And in case you’re wondering, the Muslim faith dictates that the deceased be buried as soon as possible after death, which precludes the chances of actually attending an Islamic funeral as a colleague or friend. Instead, some Muslim families hold a ceremony called a thalil on the 3rd, 7th, 40th and 100th day after the burial, which consists of a recitation of prayers and supplications for the deceased, after which guests may be invited to partake of a simple meal prepared by the grieving family.

Now the question is: To peek or not to peek?

In some traditions, it is customary to view the deceased when paying your respects. In others, only close family members are allowed the privilege. The state of the casket (open or closed) is usually a reliable indicator which is which. An open casket funeral usually indicates, even expected, for mourners to take a look at the deceased. A closed casket with a small window in the lid typically means only close family is invited to view.

When in doubt, ask the host. But whatever you choose to do, be respectful.

3. What to wear to a funeral

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As funerals are sombre affairs, it is funeral etiquette to avoid bright or cheerful colours, such as red, pink, yellow or orange. Neutral colours such as white, black, greys and browns are considered largely acceptable.

Do dress comfortably and appropriately when attending a wake in Singapore. Showing up in a half tux when everyone else is likely to be in tees might not be the most sensible move. Likewise, ease back on the jewellery and flashy accessories as it is considered crass to be flaunting your wealth around the grieving.

4. General tips for appropriate behaviour

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Upon arriving at the wake, quietly approach a nearby colleague or friend, so the host can get you quickly settled. If the family members are involved in prayers or rituals, find an empty table and wait.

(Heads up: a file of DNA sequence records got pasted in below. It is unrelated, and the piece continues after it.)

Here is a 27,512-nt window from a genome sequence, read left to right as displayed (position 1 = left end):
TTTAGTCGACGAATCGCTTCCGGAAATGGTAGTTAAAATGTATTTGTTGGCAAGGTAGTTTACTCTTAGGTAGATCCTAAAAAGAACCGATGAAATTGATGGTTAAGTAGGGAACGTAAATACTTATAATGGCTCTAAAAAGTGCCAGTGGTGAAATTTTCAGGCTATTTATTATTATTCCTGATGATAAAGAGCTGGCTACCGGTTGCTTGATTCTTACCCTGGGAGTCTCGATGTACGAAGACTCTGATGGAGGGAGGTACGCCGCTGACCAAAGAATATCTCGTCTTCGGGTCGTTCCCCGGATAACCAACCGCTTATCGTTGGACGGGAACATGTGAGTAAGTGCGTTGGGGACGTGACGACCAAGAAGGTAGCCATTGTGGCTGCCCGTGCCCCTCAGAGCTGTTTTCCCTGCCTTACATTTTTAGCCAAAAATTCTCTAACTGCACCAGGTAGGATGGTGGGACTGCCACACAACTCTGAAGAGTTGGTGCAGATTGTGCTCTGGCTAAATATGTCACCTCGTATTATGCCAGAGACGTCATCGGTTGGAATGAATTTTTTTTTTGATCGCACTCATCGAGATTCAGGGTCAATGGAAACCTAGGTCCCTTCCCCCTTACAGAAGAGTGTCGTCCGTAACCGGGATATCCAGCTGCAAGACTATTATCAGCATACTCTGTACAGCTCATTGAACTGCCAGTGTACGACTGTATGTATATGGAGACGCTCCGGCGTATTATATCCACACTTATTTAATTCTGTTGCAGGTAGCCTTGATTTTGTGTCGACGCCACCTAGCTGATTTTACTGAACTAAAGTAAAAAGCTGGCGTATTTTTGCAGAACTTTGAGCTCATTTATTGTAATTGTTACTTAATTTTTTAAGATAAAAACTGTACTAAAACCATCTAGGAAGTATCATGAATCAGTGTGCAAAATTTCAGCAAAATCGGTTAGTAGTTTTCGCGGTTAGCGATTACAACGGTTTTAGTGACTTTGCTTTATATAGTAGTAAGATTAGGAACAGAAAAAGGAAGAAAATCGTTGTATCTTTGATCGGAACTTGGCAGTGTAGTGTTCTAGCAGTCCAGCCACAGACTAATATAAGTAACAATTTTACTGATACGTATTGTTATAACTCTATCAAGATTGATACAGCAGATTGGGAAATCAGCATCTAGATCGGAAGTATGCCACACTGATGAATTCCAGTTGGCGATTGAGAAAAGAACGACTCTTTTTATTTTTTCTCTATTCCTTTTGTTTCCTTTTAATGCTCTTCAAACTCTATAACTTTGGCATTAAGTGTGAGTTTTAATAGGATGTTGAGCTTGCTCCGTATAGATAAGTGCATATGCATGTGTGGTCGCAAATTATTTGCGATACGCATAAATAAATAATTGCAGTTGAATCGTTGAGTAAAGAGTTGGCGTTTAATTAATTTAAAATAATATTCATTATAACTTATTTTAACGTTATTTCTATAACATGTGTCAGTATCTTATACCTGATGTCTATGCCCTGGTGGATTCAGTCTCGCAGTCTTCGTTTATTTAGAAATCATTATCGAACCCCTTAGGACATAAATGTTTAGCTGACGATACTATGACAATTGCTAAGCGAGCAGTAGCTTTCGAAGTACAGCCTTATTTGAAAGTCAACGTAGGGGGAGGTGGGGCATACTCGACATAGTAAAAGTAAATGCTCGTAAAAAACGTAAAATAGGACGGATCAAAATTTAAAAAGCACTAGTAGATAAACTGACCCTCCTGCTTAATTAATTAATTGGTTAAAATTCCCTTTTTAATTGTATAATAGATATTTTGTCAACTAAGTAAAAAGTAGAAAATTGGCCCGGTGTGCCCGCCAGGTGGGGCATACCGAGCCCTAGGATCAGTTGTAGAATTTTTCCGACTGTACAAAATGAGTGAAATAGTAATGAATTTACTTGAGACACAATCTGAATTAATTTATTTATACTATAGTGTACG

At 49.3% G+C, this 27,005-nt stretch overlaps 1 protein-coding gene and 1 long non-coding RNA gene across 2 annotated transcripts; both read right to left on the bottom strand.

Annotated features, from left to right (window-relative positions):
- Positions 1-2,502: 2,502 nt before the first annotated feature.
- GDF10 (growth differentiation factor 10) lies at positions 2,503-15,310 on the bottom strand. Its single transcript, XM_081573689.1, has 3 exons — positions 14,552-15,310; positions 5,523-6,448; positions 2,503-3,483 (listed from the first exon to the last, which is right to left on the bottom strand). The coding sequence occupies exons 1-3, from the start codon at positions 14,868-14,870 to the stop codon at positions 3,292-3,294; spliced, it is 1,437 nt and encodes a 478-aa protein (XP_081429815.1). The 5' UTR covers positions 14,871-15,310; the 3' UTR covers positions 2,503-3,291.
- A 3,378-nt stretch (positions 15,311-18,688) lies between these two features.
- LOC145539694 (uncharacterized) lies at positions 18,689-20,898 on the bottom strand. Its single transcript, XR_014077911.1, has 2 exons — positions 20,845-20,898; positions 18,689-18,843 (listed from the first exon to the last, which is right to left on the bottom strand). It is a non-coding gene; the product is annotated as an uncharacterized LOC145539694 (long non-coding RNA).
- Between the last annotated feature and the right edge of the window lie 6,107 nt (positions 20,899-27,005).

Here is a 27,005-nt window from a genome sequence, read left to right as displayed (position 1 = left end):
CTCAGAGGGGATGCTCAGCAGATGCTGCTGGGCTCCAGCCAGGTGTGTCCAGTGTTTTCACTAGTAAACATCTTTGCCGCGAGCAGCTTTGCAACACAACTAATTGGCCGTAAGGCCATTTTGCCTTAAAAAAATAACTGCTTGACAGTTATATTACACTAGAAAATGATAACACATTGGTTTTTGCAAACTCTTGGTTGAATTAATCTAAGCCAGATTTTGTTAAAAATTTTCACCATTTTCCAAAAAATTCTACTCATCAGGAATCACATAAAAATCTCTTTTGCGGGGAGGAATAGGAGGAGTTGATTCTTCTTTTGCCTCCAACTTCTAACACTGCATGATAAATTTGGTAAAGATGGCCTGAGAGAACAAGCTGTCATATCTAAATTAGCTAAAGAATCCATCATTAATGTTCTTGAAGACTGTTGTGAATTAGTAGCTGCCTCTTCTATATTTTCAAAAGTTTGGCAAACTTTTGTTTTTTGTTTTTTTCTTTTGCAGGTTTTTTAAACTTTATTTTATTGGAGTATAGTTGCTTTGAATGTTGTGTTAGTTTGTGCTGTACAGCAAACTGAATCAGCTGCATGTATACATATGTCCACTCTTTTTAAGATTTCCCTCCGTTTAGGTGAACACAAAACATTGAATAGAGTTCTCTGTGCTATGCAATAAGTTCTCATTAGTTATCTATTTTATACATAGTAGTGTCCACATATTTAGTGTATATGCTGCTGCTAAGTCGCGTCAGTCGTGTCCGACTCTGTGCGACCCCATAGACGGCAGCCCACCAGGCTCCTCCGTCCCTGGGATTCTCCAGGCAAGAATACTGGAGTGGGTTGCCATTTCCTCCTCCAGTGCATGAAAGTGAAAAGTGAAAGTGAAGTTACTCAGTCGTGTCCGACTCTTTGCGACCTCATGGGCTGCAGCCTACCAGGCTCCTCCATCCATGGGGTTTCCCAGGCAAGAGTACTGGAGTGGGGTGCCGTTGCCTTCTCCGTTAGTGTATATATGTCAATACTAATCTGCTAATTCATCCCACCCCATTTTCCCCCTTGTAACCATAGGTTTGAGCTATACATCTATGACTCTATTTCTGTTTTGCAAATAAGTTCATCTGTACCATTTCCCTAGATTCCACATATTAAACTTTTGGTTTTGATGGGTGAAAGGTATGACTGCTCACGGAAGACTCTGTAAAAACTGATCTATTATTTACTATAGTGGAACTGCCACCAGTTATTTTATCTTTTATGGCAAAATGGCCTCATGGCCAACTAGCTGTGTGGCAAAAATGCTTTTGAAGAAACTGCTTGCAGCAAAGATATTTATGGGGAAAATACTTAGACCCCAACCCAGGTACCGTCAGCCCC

When conversing with the grieving, remember to stay away from topics that may cause them additional emotional pain or distress. If you find yourself caught in an awkward turn, it may be best to not say anything. Simply being present is enough during times like these.

You’re likely to run into mutual friends or ex-colleagues at funerals. When catching up at the wake, its okay to laugh and joke – just make sure to keep it light and respectful. As emotions may be running high, it’s important funeral etiquette to keep away from potentially insensitive or inflammatory remarks.

Help yourself to the refreshments served. Even if you don’t feel hungry, it’s probably more respectful to grab a packet drink or handful of peanuts.

Especially at Chinese funerals, you’ll see a bunch of red thread on the table. Take one and tie it loosely around your finger, and discard it only after leaving the funeral, but before entering your home. There may also be coins wrapped in red paper; you may take once parcel each, but spend the money immediately. In addition, some funerals may prepare blessed or holy water – buckets of clean water with flowers floating in them. You may perform a simple cleansing using the water before heading home.

When departing, some say to do so quietly, for there’s a belief that saying “Goodbye” or ‘再见’ (zai jian) is an invitation for the deceased to visit you at home. Spooky folk belief aside, we think it’s good form to leave a dignified event quietly and respectfully.

Originally by Chip Chen, July 2019 / Last updated by Isabel Wibowo